Published by the Afghanistan Research and Evaluation Unit, August 2011
“This paper seeks to explore what factors have driven recent reductions in poppy cultivation in Helmand and how sustainable they are. It finds that while household concerns about food security because of high wheat prices were key in driving down poppy cultivation between 2008 and 2009, the coercive power of the Afghan state and international military forces has been significant in determining levels of cultivation in central Helmand in 2010 and 2011. Sustainability of these effects will vary among different communities.
Eradication delivery by year and force on ten year double cropping ability
“Broadly speaking, this research suggests that reductions in poppy cultivation are:
- most sustainable among communities close to urban centres with access to diverse income opportunities, government support programmes and better security;
- least sustainable among communities that have responded to the government’s poppy ban but lack viable alternatives and remain exposed to violence and intimidation by both sides in the conflict;
- and non-existent among a growing number of communities in the desert north of the Boghra Canal where opium production has provided the means to own and cultivate land, and the Taliban is increasingly seen to provide a relatively secure environment for households to secure income and accumulate assets.”
Read the paper [PDF]
PLoS ONE, Published 31 May 2011
Clémentine Fritsch, Michaël Cœurdassier, Patrick Giraudoux, Francis Raoul, Francis Douay, Dominique Rieffel, Annette de Vaufleury, and Renaud Scheifler
“Concepts and developments for a new field in ecotoxicology, referred to as “landscape ecotoxicology,” were proposed in the 1990s; however, to date, few studies have been developed in this emergent field. In fact, there is a strong interest in developing this area, both for renewing the concepts and tools used in ecotoxicology as well as for responding to practical issues, such as risk assessment. The aim of this study was to investigate the spatial heterogeneity of metal bioaccumulation in animals in order to identify the role of spatially explicit factors, such as landscape as well as total and extractable metal concentrations in soils.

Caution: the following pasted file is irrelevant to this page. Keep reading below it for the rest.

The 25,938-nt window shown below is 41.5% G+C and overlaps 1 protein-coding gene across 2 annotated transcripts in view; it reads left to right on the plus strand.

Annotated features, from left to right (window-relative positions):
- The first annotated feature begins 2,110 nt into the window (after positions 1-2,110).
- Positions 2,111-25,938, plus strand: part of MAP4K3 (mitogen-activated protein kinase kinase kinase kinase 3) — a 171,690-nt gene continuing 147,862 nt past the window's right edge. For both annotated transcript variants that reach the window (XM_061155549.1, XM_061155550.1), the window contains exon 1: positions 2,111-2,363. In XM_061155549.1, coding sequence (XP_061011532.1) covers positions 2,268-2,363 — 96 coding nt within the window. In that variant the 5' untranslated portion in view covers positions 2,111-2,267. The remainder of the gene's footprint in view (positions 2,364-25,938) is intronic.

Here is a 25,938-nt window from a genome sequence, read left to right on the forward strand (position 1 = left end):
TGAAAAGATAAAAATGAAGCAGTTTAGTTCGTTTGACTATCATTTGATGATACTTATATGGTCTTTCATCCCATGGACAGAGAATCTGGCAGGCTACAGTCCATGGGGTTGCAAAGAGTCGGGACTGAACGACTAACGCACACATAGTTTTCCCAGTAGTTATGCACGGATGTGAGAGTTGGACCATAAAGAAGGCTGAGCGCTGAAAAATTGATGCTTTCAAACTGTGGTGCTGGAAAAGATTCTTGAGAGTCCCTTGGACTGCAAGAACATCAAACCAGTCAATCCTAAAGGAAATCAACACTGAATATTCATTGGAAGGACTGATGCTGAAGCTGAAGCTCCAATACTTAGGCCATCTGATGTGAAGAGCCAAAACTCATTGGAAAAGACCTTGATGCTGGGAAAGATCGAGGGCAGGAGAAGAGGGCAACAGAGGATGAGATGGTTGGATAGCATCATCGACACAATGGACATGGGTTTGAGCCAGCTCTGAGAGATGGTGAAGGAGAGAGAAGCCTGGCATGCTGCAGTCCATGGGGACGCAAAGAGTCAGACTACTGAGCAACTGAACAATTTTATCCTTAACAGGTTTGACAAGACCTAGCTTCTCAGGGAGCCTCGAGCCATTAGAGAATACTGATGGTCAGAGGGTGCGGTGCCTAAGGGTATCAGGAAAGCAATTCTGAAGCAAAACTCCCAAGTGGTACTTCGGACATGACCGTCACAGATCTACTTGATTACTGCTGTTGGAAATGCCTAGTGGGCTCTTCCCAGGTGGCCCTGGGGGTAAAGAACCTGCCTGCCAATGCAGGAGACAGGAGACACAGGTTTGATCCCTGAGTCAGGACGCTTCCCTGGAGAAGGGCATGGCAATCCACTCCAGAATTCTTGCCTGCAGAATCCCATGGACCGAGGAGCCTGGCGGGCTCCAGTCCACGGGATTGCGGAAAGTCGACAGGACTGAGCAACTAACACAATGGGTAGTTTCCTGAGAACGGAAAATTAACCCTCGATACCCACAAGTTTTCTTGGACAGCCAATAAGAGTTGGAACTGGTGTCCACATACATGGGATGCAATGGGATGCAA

Iso-concentration lines of predicted total Cd, Pb and Zn concentrations in topsoils from Metaleurop-impacted area.
“Over a smelter-impacted area, we studied the accumulation of trace metals (TMs: Cd, Pb and Zn) in invertebrates (the grove snail Cepaea sp and the glass snail Oxychilus draparnaudi) and vertebrates (the bank vole Myodes glareolus and the greater white-toothed shrew Crocidura russula). Total and CaCl2-extractable concentrations of TMs were measured in soils from woody patches where the animals were captured. TM concentrations in animals exhibited a high spatial heterogeneity. They increased with soil pollution and were better explained by total rather than CaCl2-extractable TM concentrations, except in Cepaea sp. TM levels in animals and their variations along the pollution gradient were modulated by the landscape, and this influence was species and metal specific. Median soil metal concentrations (predicted by universal kriging) were calculated in buffers of increasing size and were related to bioaccumulation. The spatial scale at which TM concentrations in animals and soils showed the strongest correlations varied between metals, species and landscapes. The potential underlying mechanisms of landscape influence (community functioning, behaviour, etc.) are discussed. Present results highlight the need for the further development of landscape ecotoxicology and multi-scale approaches, which would enhance our understanding of pollutant transfer and effects in ecosystems.”